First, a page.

For a thorough understanding everyone should read the Background section of the Microsoft docs article Understanding ADMX-backed policies.

With all that in mind we need to find the original ADMX file for the policy and then we can derive the actual values for configuration because ADMX-backed policies are configured by a schema derived from the ADMX xml file structure.

Luckily I know that the MSSecurityGuide is provided by Microsoft through the Microsoft Security Compliance Toolkit 1.0 and within that package is the Windows 10 Version 1709 Security This includes the SecGuide.admx in the subfolder Templates.


Due to public knowledge how to configure ADMX-backed policies we can derive the configuration input values from the SecGuide.admx file. To derive the input values we need to study the article Understanding ADMX-backed policies especially the sections ADMX-backed policy examples and Sample SyncML for various ADMX elements.

To create the OMA-URI we append the registry key MSSecurityGuide and the sub key ConfigureSMBV1ClientDriver to ./Vendor/MSFT/Policy/Config/


Now we need to follow the Sample SyncML for various ADMX elements for proper Enum usage as input value to disable the SMBv1 Client driver

  1. find enum
  2. get name from id attribute
  3. choose value for disable


construct the xml data element with derived values for id and value:

<data id="Pol_SecGuide_SMB1ClientDriver" value="4"/>

The result is the following custom OMA-URI setting:

Name: ConfigureSMBV1ClientDriver
OMA-URI: ./Vendor/MSFT/Policy/Config/MSSecurityGuide/ConfigureSMBV1ClientDriver
Data type: string 
<data id="Pol_SecGuide_SMB1ClientDriver" value="4"/>


According to How to detect, enable and disable SMBv1, SMBv2, and SMBv3 in Windows and Windows Server the SMBv1 Server can be controlled by this registry key:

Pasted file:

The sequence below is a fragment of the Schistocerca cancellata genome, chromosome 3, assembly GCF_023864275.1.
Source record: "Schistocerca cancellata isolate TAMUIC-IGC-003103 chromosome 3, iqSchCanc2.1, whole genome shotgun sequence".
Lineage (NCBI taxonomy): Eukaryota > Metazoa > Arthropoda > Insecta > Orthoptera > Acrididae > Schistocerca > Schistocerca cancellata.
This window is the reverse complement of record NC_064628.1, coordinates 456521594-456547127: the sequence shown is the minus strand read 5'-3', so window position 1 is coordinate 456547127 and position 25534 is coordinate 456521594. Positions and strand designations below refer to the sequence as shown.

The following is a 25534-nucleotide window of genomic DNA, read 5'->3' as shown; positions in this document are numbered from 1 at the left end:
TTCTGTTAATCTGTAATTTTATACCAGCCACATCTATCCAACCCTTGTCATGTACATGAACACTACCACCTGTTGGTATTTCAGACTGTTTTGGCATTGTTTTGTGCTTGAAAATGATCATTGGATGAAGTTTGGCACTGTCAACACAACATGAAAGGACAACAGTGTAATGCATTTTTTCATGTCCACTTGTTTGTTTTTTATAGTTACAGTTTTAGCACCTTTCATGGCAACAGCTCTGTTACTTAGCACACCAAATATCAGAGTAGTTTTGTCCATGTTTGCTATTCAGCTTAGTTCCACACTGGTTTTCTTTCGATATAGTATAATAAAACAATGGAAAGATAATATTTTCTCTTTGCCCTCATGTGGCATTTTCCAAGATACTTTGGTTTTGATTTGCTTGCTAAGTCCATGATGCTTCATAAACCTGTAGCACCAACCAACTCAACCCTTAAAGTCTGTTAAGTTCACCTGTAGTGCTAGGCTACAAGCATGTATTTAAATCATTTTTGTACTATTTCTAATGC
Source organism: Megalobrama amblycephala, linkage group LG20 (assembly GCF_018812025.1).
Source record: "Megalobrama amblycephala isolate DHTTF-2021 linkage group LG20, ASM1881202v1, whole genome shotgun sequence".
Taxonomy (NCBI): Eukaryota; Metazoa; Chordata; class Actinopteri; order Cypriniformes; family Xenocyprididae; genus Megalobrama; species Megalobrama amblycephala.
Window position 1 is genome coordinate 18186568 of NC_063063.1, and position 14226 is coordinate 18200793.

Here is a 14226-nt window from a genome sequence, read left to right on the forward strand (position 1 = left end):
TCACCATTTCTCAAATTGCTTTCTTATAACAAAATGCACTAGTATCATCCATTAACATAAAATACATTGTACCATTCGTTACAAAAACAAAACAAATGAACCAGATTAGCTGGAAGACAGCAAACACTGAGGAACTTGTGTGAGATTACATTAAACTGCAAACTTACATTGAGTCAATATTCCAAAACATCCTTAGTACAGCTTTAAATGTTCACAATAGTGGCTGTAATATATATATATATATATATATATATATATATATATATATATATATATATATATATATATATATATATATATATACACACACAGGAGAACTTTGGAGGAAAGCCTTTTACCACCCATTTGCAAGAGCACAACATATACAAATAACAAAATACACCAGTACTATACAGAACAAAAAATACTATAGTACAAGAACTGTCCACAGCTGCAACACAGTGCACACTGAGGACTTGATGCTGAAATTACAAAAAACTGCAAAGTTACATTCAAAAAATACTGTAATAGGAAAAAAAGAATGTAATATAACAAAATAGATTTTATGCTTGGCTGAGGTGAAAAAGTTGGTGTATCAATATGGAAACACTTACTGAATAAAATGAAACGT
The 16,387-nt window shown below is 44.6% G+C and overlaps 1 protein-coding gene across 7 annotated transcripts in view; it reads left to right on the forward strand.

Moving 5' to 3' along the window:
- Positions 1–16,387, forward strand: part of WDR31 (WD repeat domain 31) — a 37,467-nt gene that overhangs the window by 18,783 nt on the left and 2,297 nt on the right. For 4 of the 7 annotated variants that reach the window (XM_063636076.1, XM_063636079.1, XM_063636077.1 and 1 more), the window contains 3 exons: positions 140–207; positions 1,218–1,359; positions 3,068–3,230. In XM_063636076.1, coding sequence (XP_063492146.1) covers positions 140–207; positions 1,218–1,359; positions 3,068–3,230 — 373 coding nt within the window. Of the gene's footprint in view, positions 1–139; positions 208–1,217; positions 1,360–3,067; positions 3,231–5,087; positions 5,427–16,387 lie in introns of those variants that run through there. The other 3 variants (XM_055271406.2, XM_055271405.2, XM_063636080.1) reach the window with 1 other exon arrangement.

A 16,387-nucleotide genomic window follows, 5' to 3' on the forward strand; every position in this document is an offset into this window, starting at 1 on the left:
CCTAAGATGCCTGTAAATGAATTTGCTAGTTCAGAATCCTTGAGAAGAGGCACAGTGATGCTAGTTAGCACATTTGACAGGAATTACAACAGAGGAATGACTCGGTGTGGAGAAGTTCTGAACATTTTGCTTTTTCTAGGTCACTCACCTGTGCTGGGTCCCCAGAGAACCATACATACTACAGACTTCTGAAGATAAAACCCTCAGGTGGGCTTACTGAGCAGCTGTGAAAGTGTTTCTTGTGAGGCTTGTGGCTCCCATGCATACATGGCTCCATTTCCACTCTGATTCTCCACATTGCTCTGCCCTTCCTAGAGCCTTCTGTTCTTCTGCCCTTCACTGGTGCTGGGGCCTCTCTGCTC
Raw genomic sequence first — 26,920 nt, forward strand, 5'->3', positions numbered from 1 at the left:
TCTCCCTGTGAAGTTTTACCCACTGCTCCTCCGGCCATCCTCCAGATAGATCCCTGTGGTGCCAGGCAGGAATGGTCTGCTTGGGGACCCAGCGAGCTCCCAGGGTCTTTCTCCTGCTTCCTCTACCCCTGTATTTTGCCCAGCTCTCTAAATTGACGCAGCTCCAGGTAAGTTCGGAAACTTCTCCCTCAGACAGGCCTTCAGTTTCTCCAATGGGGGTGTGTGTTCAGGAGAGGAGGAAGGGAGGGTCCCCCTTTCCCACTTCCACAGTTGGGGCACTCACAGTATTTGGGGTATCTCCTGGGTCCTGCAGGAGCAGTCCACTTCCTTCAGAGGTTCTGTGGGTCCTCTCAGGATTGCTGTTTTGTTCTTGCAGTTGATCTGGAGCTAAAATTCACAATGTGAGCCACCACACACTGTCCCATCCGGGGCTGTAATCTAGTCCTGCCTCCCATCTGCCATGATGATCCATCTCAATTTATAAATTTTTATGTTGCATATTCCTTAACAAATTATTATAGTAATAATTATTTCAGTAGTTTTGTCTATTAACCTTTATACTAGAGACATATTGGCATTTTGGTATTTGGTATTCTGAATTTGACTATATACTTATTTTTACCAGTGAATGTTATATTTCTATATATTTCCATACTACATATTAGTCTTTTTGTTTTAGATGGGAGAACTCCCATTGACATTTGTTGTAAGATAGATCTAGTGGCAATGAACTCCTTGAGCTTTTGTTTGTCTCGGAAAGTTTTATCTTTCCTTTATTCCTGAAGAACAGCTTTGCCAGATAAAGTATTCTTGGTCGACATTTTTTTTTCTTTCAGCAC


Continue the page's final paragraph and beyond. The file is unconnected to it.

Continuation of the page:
Registry entry: SMB1 REG_DWORD: 0 = Disabled

To disable the SMBv1 Server we need to set the registry value SMB10 and this is the disabled value in the SecGuide.admx xml file.


The result is the following custom OMA-URI setting:

Name: ConfigureSMBV1Server
OMA-URI: ./Vendor/MSFT/Policy/Config/MSSecurityGuide/ConfigureSMBV1Server
Data type: string 
Value: <disabled/>

Now we configure this as a custom OMA-URI in Intune and target it to our user group with Windows 10 Insider builds



How to verify if the settings are correctly deployed?

First of all we can generate a MDM Advanced Diagnostics Report:

Open Settings > Accounts > Access work or school > Connected to TenantName’s Azure AD > Info > scroll down to the bottom and click “Create report”


open the Report MDMDiagReport.html it in Edge and look for:


Second we can check the registry for MDM applied settings:


Third we can verify the SMBv1 LanmanServer > Parameters > SMB1 = 0:


We can query the Windows feature if not enabled via PowerShell:

Get-WindowsOptionalFeature -Online -FeatureName SMB1Protocol


We can verify the SMBv1 Client and Server component via PowerShell:

Get-SmbServerConfiguration | Select EnableSMB1Protocol, EnableSMB2Protocol


sc.exe query MRXSMB10


Congratulations you successfully disabled the SMBv1 protocol as recommended in the Security Baseline for Windows 10!

Important note

SMBv1 is not installed by default in Windows 10 Fall Creators Update and Windows Server, version 1709

If a Windows 10 Version was upgraded from an earlier edition like RS2 to RS3, SMBv1 is not deactivated, the install state is migrated. SMBv1 will not be installed for fresh RS3 installations. The setting above would enforce uninstall of SMBv1 for migrated devices.

Further information